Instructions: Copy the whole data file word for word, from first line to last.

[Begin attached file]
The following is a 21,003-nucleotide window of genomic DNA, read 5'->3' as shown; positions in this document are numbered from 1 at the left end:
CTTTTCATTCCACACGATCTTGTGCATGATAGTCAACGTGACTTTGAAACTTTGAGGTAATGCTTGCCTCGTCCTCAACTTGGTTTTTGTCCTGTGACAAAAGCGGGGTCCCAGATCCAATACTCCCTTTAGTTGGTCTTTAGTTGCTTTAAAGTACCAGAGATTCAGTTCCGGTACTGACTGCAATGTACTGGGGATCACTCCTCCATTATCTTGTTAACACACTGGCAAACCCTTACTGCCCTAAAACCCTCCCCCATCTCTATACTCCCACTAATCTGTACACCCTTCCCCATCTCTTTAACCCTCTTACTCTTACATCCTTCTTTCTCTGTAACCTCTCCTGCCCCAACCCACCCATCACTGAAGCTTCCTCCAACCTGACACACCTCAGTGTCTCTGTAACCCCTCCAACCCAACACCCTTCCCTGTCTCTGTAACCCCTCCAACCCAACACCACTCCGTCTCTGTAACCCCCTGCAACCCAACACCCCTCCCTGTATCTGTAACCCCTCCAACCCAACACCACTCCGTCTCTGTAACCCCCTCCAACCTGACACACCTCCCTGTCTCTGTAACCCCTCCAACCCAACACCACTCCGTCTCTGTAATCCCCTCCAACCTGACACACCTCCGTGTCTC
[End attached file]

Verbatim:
The following is a 21,003-nucleotide window of genomic DNA, read 5'->3' as shown; positions in this document are numbered from 1 at the left end:
CTTTTCATTCCACACGATCTTGTGCATGATAGTCAACGTGACTTTGAAACTTTGAGGTAATGCTTGCCTCGTCCTCAACTTGGTTTTTGTCCTGTGACAAAAGCGGGGTCCCAGATCCAATACTCCCTTTAGTTGGTCTTTAGTTGCTTTAAAGTACCAGAGATTCAGTTCCGGTACTGACTGCAATGTACTGGGGATCACTCCTCCATTATCTTGTTAACACACTGGCAAACCCTTACTGCCCTAAAACCCTCCCCCATCTCTATACTCCCACTAATCTGTACACCCTTCCCCATCTCTTTAACCCTCTTACTCTTACATCCTTCTTTCTCTGTAACCTCTCCTGCCCCAACCCACCCATCACTGAAGCTTCCTCCAACCTGACACACCTCAGTGTCTCTGTAACCCCTCCAACCCAACACCCTTCCCTGTCTCTGTAACCCCTCCAACCCAACACCACTCCGTCTCTGTAACCCCCTGCAACCCAACACCCCTCCCTGTATCTGTAACCCCTCCAACCCAACACCACTCCGTCTCTGTAACCCCCTCCAACCTGACACACCTCCCTGTCTCTGTAACCCCTCCAACCCAACACCACTCCGTCTCTGTAATCCCCTCCAACCTGACACACCTCCGTGTCTC